[0048] The mask shown in FIGS. 4A-4C also operates in the same way as that described with reference to FIGS. 3A-3D in that when pressurised gas is supplied to the interior of the mask, the web portion 26 of the flexible membrane 25 tends to be pressed more firmly into contact with the wearer's nose thereby improving and reinforcing the seal therewith. At the same time, the seal in the region of the mask adjacent the rolled edge 4B increases as the pressurised gas gets into the space between the section 4D and the skirt 25 inflates it.

[0049] Although the sealing means on the mask shown in FIGS. 3A-3C is attached to the body 4 it could be moulded integrally therewith.

[0050] In the mask shown in FIGS. 4A-4C, the sealing means is shown attached to the rear portion 4D of the body adjacent the web 32. However, the front body portion 4C could be a separate rigid shell and the sealing means could be a separate section S (see FIG. 4C) and section 35 thereof would be glued or otherwise attached to the rigid shell.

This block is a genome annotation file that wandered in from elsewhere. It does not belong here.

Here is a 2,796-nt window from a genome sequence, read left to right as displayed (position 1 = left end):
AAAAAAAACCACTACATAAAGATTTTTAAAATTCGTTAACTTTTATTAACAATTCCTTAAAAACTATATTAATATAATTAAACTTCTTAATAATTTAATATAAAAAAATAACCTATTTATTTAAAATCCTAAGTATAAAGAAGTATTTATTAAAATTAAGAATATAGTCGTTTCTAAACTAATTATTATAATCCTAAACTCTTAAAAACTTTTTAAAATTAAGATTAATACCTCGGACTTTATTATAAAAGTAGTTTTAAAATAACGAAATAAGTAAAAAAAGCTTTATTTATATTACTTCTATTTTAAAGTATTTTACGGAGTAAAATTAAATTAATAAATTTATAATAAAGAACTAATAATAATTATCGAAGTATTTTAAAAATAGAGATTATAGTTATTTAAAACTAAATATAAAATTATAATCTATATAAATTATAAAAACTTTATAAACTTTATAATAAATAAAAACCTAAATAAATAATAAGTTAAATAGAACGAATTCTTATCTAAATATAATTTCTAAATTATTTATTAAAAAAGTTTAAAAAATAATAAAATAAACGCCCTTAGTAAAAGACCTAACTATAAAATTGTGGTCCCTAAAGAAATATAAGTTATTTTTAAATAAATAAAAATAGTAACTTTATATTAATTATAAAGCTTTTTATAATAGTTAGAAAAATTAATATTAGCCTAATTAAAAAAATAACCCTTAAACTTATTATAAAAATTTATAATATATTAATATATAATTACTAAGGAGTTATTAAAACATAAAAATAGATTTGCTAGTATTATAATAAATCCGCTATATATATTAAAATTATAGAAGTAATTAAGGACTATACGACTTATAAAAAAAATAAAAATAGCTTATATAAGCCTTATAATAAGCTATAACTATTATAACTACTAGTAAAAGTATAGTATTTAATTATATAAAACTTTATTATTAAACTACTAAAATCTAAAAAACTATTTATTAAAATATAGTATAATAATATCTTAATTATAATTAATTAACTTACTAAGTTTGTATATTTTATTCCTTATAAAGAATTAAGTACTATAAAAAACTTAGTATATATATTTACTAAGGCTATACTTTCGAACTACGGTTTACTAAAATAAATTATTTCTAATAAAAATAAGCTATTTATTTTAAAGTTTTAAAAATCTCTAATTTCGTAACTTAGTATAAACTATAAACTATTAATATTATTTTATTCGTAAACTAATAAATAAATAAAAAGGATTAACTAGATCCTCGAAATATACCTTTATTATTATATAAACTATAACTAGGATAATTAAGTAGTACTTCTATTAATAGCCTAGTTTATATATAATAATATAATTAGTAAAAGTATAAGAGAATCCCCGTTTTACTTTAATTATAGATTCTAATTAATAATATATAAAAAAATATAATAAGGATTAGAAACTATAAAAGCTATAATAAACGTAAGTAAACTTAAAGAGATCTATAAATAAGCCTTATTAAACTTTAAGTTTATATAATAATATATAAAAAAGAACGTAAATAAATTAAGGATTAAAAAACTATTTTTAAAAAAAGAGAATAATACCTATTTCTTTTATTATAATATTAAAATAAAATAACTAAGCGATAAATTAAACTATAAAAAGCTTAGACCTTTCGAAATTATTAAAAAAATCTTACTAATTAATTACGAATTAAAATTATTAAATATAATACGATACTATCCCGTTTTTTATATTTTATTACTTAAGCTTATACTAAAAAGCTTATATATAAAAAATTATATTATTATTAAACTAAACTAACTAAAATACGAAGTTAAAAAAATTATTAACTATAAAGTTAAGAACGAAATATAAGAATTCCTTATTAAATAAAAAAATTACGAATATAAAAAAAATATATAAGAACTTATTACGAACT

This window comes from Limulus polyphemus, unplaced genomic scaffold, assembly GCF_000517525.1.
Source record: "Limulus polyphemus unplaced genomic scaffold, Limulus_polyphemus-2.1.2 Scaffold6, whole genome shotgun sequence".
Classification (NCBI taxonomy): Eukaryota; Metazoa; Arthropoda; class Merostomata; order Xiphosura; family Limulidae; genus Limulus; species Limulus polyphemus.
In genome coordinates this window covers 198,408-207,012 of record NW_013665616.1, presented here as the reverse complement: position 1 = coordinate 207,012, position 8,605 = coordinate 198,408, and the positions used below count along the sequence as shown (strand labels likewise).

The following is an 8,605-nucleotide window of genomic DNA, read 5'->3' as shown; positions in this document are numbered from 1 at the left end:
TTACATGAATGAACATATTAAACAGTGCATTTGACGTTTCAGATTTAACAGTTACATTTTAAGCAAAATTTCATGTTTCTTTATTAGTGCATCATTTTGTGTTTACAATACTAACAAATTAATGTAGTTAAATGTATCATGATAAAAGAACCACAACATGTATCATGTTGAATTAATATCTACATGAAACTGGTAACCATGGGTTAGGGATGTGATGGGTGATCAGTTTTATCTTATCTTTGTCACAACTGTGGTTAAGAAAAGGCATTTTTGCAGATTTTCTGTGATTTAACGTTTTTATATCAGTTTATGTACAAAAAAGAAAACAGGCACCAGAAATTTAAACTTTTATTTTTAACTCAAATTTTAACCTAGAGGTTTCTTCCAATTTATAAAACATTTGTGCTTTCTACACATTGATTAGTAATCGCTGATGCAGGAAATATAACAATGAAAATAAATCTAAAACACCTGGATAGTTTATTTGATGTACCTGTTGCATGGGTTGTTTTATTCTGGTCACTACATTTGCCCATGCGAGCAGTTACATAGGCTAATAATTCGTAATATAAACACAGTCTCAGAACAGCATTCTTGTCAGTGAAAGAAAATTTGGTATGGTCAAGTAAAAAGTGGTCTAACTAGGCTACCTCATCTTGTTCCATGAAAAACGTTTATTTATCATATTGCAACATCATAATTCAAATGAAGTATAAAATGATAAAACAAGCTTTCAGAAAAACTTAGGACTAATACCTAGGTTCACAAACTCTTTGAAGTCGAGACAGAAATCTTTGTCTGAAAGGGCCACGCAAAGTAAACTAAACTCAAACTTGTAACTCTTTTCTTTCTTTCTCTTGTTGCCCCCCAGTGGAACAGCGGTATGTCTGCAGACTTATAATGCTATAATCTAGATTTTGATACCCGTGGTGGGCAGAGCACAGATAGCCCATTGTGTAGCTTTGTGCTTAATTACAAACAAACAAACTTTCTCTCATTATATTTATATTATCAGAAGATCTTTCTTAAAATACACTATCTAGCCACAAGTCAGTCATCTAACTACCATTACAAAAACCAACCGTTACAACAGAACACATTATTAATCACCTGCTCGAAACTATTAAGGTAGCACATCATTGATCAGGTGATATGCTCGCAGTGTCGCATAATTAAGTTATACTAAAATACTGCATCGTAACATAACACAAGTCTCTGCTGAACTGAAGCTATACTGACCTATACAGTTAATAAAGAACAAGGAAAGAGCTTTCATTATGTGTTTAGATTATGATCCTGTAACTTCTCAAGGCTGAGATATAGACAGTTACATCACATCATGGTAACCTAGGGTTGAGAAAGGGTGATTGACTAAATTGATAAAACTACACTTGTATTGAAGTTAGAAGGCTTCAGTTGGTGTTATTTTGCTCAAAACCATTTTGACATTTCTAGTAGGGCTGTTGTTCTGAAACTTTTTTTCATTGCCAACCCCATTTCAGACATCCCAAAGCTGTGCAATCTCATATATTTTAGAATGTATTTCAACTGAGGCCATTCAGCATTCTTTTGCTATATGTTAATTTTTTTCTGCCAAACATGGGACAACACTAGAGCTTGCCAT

[0051] For the avoidance of doubt, although the mask has been described herein in relation to its use by the pilot of an aircraft, it could also be used by other aircrew such as the navigator. The sealing principle of the mask of the invention can also be used in medical applications involving the use of a breathing mask which needs to make a facial seal with the patient at elevated pressures.